We have now examined Mr. Leaf’s two supposed earliest versions of the beginning of the Iliad. His presumed earlier version (A), with no Thetis, no promise of Zeus, and no Dream, and with Thersites opening debate, is jejune, unpoetical, and omits the gentler and most winning aspect of the character of Achilles, while it could not possibly have been accepted by a feudal audience for the reasons already given. His presumed later version (B), with Thetis, Zeus, and the false Dream, cannot be, or certainly has not been, brought by Mr. Leaf into congruous connection with Book XI., and it results in the fighting of the unarmed Agamemnon, which no poet could have been so careless as to invent. Agamemnon could not go into battle without helmet, shield, and spears (the other armour we need not dwell upon here), and Thersites could not have opened a debate when the Over–Lord had called the Assembly, nor could he have moved the chiefs to prepare for flight, unless, as in the actual Iliad, they had already been demoralised by the result of the feigned proposal of flight by Agamemnon, and its effect upon the host. Probably every reader who understands heroic society, temper, and manners will, so far, agree with us.
Our own opinion is that the difficulties in the poem are caused partly by the poet’s conception of the violent, wavering, excitable, and unstable character of Agamemnon; partly by some accident, now indiscoverable, save by conjecture, which has happened to the text.
The story in the actual Iliad is that Zeus, planning disaster for the Achaeans, in accordance with his promise to Thetis, sends a false Dream, to tell Agamemnon that he will take Troy instantly. He is bidden by the Dream to summon the host to arms. Agamemnon, still asleep, “has in his mind things not to be fulfilled: Him seemeth that he shall take Priam’s town that very day” (II. 36, 37). “Then he awoke” (II. 41), and, obviously, was no longer so sanguine, once awake!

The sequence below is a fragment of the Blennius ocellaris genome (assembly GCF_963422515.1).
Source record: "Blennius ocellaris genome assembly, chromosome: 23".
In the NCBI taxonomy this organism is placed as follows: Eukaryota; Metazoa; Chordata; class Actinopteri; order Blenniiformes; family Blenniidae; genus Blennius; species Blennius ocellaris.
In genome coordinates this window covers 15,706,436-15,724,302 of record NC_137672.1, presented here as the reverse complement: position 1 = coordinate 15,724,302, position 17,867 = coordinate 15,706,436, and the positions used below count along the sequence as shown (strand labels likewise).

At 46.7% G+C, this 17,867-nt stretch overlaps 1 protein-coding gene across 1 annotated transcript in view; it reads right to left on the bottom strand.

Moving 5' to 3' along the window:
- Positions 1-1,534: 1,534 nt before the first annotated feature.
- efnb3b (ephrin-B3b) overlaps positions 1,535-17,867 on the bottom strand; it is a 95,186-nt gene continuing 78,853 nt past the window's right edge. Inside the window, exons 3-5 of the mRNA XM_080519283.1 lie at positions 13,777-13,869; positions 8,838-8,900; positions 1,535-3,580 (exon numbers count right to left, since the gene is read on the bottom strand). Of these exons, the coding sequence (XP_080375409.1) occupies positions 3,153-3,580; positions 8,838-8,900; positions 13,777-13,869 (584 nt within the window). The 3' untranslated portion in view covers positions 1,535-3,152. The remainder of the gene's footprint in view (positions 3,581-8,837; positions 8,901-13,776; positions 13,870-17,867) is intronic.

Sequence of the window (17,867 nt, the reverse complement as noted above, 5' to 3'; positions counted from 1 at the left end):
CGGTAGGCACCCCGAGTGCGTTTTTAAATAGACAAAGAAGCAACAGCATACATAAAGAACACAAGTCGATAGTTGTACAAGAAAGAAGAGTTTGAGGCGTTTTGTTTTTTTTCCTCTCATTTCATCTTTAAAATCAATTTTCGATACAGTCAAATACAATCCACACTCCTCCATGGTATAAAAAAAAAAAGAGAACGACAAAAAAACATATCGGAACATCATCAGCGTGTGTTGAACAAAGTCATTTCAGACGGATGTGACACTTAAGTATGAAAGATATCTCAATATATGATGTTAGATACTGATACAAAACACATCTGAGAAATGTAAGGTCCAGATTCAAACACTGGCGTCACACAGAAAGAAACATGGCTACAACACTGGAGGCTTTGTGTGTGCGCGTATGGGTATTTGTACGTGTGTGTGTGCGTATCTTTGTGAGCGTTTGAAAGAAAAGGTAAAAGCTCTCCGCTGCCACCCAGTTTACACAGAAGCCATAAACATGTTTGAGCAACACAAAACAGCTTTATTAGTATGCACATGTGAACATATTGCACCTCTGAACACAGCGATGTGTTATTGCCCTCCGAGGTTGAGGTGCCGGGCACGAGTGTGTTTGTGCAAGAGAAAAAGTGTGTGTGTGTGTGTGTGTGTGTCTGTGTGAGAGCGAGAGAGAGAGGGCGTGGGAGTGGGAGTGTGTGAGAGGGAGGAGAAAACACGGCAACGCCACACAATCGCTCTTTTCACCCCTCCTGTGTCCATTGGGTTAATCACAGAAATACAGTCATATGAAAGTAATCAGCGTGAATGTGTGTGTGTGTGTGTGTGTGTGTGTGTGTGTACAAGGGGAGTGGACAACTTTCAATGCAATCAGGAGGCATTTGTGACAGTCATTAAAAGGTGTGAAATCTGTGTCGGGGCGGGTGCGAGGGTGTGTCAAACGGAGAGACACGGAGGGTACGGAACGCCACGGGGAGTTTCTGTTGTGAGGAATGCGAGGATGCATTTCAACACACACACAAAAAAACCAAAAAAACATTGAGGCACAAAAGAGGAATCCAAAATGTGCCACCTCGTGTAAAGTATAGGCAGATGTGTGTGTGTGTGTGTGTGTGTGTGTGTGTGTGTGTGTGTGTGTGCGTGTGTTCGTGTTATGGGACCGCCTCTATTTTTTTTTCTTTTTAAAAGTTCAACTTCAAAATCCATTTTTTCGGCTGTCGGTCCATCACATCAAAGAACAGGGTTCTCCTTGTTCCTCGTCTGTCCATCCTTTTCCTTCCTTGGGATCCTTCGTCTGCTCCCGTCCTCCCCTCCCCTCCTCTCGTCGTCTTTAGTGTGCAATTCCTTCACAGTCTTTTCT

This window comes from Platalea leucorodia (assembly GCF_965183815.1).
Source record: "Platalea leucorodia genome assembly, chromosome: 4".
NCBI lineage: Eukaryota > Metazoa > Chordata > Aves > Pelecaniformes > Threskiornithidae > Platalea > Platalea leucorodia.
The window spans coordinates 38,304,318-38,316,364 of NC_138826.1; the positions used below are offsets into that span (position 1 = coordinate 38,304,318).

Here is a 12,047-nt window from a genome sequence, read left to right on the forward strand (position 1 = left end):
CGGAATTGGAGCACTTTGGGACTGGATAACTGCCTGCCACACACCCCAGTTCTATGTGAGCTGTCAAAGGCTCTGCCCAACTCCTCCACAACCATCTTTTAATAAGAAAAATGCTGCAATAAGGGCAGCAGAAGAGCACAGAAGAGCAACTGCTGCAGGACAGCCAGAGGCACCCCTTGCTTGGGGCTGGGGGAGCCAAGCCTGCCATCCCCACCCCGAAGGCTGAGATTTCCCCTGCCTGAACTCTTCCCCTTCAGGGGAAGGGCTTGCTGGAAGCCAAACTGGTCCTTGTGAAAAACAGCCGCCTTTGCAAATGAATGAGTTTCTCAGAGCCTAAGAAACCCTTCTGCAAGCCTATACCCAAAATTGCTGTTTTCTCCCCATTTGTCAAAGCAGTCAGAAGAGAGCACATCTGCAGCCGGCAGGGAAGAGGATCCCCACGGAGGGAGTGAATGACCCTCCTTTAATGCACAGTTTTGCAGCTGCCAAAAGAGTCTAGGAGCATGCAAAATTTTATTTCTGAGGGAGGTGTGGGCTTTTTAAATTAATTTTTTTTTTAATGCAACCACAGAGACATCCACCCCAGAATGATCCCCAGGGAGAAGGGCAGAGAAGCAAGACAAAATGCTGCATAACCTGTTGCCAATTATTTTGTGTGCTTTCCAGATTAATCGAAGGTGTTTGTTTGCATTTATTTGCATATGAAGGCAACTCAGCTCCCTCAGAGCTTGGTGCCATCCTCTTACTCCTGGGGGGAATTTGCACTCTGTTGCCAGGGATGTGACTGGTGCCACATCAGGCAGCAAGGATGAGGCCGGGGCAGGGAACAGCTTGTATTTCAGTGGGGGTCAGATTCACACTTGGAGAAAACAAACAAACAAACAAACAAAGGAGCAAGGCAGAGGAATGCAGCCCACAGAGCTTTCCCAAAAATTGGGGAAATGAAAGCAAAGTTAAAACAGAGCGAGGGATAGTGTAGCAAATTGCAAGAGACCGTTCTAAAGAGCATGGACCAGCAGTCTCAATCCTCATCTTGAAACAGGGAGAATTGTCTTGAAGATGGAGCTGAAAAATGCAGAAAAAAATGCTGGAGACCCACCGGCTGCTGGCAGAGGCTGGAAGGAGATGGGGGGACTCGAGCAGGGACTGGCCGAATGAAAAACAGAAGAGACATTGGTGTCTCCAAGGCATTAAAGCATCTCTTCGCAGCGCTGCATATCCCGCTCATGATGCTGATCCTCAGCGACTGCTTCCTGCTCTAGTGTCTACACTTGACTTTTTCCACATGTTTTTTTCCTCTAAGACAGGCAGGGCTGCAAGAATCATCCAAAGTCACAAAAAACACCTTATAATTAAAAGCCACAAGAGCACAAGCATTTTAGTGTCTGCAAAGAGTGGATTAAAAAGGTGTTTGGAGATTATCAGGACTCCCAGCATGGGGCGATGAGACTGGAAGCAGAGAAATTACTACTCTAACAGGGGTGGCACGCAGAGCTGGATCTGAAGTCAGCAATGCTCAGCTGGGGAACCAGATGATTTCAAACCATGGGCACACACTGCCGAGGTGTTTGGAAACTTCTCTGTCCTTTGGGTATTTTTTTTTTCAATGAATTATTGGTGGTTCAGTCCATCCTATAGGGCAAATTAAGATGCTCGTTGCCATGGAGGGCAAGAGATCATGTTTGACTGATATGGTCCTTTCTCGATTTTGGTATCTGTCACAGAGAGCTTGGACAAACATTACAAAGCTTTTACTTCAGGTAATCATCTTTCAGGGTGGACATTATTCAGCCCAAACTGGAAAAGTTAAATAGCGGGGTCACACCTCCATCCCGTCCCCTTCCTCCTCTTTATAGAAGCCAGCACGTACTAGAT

Being a man crushed by his responsibility, and, as commander-inchief, extremely timid, though personally brave, he disobeys the Dream, dresses in civil costume, and summons the host to a peaceful assembly, not to war, as the Dream bade him do. Probably he thought that the host was disaffected, and wanted to argue with them, in place of commanding.
Here it is that the difficulty comes in, and our perplexity is increased by our ignorance of the regular procedure in Homeric times. Was the host not in arms and fighting every day, when there was no truce? There seems to have been no armistice after the mutiny of Achilles, for we are told that, in the period between his mutiny and the day of the Dream of Agamemnon, Achilles “was neither going to the Assembly, nor into battle, but wasted his heart, abiding there, longing for war and the slogan” (I. 489, 492). Thus it seems that war went on, and that assemblies were being held, in the absence of Achilles. It appears, however, that the fighting was mere skirmishing and raiding, no general onslaught was attempted; and from Book II. 73, 83 it seems to have been a matter of doubt, with Agamemnon and Nestor, whether the army would venture a pitched battle.
It also appears, from the passage cited (I. 489, 492) that assemblies were being regularly held; we are told that Achilles did not attend them. Yet, when we come to the assembly (II. 86–100) it seems to have been a special and exciting affair, to judge by the brilliant picture of the crowds, the confusion, and the cries. Nothing of the sort is indicated in the meeting of the assembly in I. 54–5 8. Why is there so much excitement at the assembly of Book II.? Partly because it was summoned at dawn, whereas the usual thing was for the host to meet in arms before fighting on the plain or going on raids; assemblies were held when the day’s work was over. The host, therefore, when summoned to an assembly at dawn, expects to hear of something out of the common — as the mutiny of Achilles suggests — and is excited.